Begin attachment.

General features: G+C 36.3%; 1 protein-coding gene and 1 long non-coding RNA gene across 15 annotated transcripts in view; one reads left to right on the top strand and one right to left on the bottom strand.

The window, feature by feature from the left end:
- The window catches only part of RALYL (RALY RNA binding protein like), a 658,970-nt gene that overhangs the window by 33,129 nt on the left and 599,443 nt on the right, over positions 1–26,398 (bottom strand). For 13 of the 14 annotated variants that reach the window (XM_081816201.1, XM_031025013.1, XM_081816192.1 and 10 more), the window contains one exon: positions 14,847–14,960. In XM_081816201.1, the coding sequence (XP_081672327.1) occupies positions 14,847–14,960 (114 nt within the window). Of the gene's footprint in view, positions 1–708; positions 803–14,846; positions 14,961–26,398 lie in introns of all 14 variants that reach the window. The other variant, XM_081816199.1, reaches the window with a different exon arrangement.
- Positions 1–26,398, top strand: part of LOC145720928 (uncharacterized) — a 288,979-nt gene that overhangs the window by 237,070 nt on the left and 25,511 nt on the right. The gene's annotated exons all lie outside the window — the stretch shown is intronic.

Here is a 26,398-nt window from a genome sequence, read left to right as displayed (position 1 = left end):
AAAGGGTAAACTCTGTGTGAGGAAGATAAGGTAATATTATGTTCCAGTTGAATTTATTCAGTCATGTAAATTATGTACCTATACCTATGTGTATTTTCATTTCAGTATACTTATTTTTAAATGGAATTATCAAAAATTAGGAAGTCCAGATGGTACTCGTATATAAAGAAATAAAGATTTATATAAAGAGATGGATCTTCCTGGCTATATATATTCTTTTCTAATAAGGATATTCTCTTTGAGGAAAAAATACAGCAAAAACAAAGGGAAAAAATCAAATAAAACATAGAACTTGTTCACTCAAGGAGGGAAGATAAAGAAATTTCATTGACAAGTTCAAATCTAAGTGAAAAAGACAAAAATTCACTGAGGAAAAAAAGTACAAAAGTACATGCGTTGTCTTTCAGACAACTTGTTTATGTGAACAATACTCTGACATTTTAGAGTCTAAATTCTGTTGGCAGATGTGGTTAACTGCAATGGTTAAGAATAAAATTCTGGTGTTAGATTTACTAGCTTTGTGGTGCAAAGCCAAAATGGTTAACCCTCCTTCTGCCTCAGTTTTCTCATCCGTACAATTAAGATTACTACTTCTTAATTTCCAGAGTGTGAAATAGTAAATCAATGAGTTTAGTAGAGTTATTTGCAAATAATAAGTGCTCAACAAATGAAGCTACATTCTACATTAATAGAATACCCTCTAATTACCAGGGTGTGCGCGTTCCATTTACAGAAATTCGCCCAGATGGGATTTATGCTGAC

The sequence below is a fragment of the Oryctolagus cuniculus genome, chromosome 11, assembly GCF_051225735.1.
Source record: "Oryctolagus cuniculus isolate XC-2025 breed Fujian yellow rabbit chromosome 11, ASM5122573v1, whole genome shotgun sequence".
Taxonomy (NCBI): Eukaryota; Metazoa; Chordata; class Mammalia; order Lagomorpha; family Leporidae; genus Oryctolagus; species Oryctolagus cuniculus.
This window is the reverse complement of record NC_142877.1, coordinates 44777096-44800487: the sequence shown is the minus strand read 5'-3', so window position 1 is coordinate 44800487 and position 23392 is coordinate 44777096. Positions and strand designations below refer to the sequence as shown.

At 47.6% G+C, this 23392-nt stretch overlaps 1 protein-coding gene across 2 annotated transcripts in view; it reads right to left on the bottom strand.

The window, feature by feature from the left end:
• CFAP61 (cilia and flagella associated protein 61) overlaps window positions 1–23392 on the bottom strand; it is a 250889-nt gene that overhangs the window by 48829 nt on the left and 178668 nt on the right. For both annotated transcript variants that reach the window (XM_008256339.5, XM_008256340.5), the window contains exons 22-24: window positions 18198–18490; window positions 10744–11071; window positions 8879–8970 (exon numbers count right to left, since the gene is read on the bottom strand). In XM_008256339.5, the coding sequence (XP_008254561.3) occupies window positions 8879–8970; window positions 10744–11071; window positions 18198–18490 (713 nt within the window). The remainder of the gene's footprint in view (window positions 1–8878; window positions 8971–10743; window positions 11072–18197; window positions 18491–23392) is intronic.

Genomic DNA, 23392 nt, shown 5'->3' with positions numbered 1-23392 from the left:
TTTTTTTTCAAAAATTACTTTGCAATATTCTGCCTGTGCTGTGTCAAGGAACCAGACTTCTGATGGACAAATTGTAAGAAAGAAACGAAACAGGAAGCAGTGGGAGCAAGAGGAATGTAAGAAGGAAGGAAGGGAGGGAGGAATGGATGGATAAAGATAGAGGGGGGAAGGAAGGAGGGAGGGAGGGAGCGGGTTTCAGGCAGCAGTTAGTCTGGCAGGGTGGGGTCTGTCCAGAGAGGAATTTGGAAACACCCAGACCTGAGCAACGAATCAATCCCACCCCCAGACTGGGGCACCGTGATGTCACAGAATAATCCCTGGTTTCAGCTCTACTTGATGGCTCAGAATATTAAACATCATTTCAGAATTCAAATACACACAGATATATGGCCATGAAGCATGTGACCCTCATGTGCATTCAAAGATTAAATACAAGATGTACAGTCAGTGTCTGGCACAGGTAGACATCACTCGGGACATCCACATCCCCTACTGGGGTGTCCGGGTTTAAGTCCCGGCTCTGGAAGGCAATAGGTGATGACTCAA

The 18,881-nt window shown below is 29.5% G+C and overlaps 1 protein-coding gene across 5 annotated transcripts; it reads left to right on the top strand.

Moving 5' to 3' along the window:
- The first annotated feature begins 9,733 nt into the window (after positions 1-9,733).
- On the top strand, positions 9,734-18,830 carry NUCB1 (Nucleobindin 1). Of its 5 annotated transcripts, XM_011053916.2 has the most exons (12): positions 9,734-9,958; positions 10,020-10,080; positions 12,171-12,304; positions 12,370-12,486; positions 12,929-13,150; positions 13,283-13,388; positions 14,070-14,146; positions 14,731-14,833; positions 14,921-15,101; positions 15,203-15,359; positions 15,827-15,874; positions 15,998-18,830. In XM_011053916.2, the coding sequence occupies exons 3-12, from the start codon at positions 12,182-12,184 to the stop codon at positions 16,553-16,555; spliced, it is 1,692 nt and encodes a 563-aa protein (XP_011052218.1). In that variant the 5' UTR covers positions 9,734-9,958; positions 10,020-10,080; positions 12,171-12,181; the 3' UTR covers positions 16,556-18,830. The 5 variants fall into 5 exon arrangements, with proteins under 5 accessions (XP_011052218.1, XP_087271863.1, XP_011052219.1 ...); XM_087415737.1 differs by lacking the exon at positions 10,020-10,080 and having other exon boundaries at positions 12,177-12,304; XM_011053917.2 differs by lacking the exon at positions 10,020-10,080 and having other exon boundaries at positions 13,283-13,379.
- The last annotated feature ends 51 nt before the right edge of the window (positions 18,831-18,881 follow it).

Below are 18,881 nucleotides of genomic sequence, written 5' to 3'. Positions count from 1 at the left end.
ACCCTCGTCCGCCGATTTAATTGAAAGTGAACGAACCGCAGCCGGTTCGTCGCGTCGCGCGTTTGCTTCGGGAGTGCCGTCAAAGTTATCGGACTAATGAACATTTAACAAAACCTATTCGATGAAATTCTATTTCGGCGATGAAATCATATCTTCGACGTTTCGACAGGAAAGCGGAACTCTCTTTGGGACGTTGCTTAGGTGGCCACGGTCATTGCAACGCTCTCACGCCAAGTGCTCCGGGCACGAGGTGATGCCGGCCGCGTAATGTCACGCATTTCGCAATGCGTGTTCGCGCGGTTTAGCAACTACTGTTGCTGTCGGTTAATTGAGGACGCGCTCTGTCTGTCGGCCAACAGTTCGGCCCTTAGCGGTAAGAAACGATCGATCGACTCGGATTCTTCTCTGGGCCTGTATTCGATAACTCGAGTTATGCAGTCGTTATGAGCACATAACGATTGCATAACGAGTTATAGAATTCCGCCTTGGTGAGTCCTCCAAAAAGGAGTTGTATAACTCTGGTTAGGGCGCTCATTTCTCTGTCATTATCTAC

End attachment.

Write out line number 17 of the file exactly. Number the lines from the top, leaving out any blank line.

Moving 5' to 3' along the window: